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Capelo’s dedication to Mexico ceramics makes him stand out from other traditional artists. Not only is Capelo himself a talented, multi-faceted artist (he also is an architect, oil painter, and mixed-media sculptor), his dedication to keeping things natural makes his ceramics practically luminescent. His studio is one of the smaller ones in the Emilia Ceramics collection but the ceramics definitely make a big statement. Capelo potterySo just how does Capelo and his small team of artists create the unique Mexico ceramics that have made them famous?

One major factor I think is the land itself. Capelo’s home is high on a hill outside Guanajuato, Mexico, which gives him an incredible panoramic view of the surrounding countryside. His almost daily horseback rides and constant contact with such beauty comes through in his work with the colors and shadings of his ceramics. True artists, Capelo and his team take their environment and make it portable through their pottery.

Capelo’s ingenuity is also reflected in the unique shapes he creates. Pitchers with unexpected cutaway tops, fluted bowls, delicately pulled handles, and a willingness to play with scale truly set these Mexico ceramics apart. I couldn’t resist Capelo’s massive serving dishes on my last buying trip—I fell in love with the rounded square serving dish and all its possible uses. The same goes for the fluted serving bowls and smaller plates with kaleidoscope-like designs.

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Although Capelo pottery experiments with shapes, there are two things that never change: the use of local clay and natural glazes. Capelo says that his glazes are different because they don’t contain additives like many modern glazes do, using only natural ingredients. Of course, this doesn’t limit his use of color. His Mexico ceramics are rich with deep blue, dreamy green, burnt orange-red, and soft yellow. The resulting majolica is a softer, more subtle Mexican ceramics, almost glowing from within. Add to all this the fact that all of Capelo’s ceramics are one of a kind pieces and you have a recipe for an artist who definitely stands out from the rest.

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Last Stop: Italian Ceramics and the Amalfi Coast

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Since my last post I’ve spent some quality time on the Amalfi Coast, seen even more stunning ceramics, flown back to San Francisco, and started packing for my big move to Boulder, CO. It’s been a busy week to say the least.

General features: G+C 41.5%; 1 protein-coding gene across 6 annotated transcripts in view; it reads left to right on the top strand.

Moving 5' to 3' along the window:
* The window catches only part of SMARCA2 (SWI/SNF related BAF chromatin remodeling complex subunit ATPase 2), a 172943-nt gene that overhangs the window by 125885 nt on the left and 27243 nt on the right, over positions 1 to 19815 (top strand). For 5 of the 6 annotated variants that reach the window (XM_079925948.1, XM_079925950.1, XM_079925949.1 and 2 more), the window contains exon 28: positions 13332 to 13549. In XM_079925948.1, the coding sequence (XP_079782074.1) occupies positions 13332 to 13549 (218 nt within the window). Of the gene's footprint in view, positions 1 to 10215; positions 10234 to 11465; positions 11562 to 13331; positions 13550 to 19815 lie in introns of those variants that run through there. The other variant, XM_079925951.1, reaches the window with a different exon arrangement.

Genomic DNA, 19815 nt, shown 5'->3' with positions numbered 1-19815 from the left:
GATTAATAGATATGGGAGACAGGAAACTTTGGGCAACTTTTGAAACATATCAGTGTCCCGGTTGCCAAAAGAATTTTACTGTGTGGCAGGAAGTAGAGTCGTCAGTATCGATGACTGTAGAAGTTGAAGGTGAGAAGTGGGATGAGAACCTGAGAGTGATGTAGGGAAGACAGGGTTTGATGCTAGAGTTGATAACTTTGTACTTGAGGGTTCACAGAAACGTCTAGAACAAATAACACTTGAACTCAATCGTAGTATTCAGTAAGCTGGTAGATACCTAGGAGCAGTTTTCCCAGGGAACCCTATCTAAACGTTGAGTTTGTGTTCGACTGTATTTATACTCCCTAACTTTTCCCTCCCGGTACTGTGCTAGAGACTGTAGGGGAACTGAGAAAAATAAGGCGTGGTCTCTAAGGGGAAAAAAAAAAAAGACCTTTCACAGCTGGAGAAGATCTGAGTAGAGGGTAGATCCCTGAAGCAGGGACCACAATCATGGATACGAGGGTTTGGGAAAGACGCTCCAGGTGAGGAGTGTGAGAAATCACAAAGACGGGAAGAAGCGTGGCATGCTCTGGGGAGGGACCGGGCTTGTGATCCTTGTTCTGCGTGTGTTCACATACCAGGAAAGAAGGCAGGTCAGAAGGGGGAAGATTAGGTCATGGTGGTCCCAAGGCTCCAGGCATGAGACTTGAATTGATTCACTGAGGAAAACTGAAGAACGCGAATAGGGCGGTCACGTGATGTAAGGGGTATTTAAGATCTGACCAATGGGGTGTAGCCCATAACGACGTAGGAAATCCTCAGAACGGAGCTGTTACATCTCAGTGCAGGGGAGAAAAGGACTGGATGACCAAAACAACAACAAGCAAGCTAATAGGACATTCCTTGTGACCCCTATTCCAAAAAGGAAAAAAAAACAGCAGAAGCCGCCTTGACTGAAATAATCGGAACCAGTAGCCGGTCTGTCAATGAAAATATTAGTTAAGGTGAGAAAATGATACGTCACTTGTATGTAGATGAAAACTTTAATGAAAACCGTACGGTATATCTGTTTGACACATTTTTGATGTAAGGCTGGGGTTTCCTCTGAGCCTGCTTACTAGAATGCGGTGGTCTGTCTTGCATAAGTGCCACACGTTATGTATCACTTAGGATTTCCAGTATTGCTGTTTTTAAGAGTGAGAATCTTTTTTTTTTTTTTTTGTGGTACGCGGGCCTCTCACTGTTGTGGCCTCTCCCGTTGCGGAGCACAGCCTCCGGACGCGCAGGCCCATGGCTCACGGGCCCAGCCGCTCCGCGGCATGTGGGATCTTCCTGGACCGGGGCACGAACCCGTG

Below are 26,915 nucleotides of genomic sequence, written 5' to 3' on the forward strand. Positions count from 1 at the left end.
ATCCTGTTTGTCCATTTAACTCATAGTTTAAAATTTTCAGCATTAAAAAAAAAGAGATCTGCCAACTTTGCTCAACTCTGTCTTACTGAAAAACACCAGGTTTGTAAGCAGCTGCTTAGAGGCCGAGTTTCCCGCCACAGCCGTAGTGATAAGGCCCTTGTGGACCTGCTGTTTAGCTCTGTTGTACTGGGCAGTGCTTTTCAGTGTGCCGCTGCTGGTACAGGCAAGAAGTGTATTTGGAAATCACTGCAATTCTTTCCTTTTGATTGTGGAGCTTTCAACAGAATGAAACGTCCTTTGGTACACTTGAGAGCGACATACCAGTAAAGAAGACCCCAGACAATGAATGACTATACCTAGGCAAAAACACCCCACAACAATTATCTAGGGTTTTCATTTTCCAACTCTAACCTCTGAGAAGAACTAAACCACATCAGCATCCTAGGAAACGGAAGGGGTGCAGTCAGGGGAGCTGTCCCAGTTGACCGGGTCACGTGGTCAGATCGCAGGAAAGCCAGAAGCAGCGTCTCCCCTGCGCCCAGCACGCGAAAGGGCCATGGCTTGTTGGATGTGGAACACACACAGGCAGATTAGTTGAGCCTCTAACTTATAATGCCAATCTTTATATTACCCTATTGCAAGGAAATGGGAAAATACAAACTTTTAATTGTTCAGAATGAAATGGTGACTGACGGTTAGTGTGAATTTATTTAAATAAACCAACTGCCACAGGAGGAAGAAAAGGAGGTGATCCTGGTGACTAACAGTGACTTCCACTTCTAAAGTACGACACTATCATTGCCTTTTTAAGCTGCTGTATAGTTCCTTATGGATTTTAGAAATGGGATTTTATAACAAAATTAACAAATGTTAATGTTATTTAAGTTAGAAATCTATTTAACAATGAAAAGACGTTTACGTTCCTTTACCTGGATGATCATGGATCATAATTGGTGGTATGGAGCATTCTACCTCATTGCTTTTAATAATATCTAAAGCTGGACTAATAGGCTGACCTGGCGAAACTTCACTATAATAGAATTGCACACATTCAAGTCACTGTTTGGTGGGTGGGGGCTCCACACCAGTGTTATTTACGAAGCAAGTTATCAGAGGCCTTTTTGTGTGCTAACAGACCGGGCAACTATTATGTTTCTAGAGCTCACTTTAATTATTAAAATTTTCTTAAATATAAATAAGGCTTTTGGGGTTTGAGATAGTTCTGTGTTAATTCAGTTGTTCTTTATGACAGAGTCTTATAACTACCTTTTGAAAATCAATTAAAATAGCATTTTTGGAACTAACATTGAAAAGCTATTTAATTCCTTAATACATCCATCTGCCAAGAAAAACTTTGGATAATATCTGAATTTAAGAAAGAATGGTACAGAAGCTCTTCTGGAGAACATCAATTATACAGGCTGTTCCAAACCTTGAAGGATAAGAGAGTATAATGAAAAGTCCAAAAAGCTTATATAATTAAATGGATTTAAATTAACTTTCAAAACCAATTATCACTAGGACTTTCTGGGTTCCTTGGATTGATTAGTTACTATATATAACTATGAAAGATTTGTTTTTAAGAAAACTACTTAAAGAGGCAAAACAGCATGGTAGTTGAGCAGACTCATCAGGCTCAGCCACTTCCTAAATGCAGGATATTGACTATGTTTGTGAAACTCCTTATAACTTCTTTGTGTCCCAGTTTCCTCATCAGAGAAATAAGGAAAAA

This trip to Italy has been unlike previous ones since I got to explore new parts of Italy and meet lots of potential new artists to add to the Emilia Ceramics collection. Just like their French counterparts, Italian ceramic artists are deeply saturated in tradition yet also find new ways to use elements of their craft to create stunning, contemporary-feeling pieces. My last stop was in Vietri Sul Mare (not to be confused with Vietri ceramic), home to Ceramica Solimene. Solimene ceramics are bright and colorful, with an almost childlike appeal. I toured the factory and was amazed by the diversity of Italian style dinnerware and decorative pieces that Vietri Sul Mare is famous for. And it wasn’t just Ceramica Solimene that was busting with beautiful ceramics… the entire town of Vietri Sul Mare is full of ceramic shops, many with beautifully-painted tiles announcing their names out front. I must admit that after all the Italian ceramics I had seen in Florence, Orvieto, and Deruta, I was beginning to feel a touch of exhaustion.

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Thankfully, the gorgeous beaches of the Amalfi Coast were perfect for my over-saturated senses. A few days of rest and relaxation (including beach time and as many cappuccinos as I could handle) and I was ready to head back to San Francisco. With all these amazing new potential Italian ceramic artists, I’ll be taking some time figuring out what fits best with the current collection and the further logistics of orders in the coming months. Hopefully I’ll have new French and Italian pieces this fall… it seems a long ways away right now, but I know it’ll be here before I know it.